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Your 2022 Guide to the Macedon Ranges Wine Region VIC

Posted by David Laity on
Your 2022 Guide to the Macedon Ranges Wine Region VIC

A Snapshot of the region

We recognise the Traditional Owners and Custodians of the region – the Dja Dja Wurrung, Taungurung and Wurundjeri Woi Wurrung peoples.

This wine region is located in central Victoria, Australia - and it's one of the state's smallest but most exciting wine regions. There's only 215 hectares of vineyards, compared to Bendigo with 610ha and Yarra Valley with 2,837ha under vines.

From its stunning countryside and quaint villages, to its food and wine scene, there's plenty to keep you entertained in this central Victorian region. It's one of the most highly rated places in Australia on the quality of life index, it's got one of the highest concentrations of artists of any government region, it's one of the coldest places on the mainland, and Mount Macedon wineries are producing some of the country's finest cool climate grapes!

Mount Macedon itself dominates the landscape of undulating hills, extensive landscaped gardens and native forests. It's a dormant volcano that last erupted about seven million years ago.

Hanging Rock is another famous attraction of the area. It's a mamelon - one of the best preserved plugs from the centre of an extinct volcano - in the world. It's also the setting for a famous Australian film, a striking place to visit for a weekend picnic (only an hour away from Melbourne!) and the site of many major events throughout the year.

Passing Clouds cellar door and restaurant

Take Me There!

How to get to the Macedon Ranges Wineries

Take a train! Woodend is a lovely little country train station and it's just over an hour from Southern Cross station in the heart of the city of Melbourne. Take the Bendigo VLine and shell out about $10 for the privilege.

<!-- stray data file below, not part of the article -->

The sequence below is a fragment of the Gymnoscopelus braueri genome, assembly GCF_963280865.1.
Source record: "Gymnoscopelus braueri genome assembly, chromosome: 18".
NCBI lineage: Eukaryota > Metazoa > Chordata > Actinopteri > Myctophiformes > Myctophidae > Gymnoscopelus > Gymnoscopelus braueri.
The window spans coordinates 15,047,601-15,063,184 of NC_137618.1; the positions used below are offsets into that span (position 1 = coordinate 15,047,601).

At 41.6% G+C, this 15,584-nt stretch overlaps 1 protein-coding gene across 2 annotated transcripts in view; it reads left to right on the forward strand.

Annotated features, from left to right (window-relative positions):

If you're behind the wheel yourself, get onto the Calder Fwy (M3) and it's pretty much 40 minutes from the edge of Melbourne to the base of Mount Macedon.

There's plenty of wine tours to join if you wish to visit different vineyards, or enjoy some very lovely scenery as you move between Lancefield, Tylden, Romsey, Cobaw, Carlsruhe, Woodend and Daylesford in search of the perfect drop.

Wikimedia Public Domainr- licenced under creative commons

What are Macedon Ranges wines like?

An overview of Macedon Ranges wines

In a nutshell - elegant. The climate is slightly cooler than the surrounding areas and the region boasts some of the highest elevated vineyards on the Australian mainland, so the wines tend to be lighter and more delicate. The most planted grape variety in Macedon Ranges is pinot noir - and it shows in the quality of the region's red wines. Expect to mostly find lighter to medium bodied wines with a higher degree of acidity which adds length and complexity to the palate.

Terroir - Soil and Climate

How do the soil and climate affect wine flavour in the Macedon Ranges?

One of the most striking aspects of this wine region is how bloody cold it is. The climate here is a mixed blessing. Although it can markedly limit the growing season of the grapes, it also allows the grapes to develop slowly and this enhances fruit flavour and retains fruit acidity.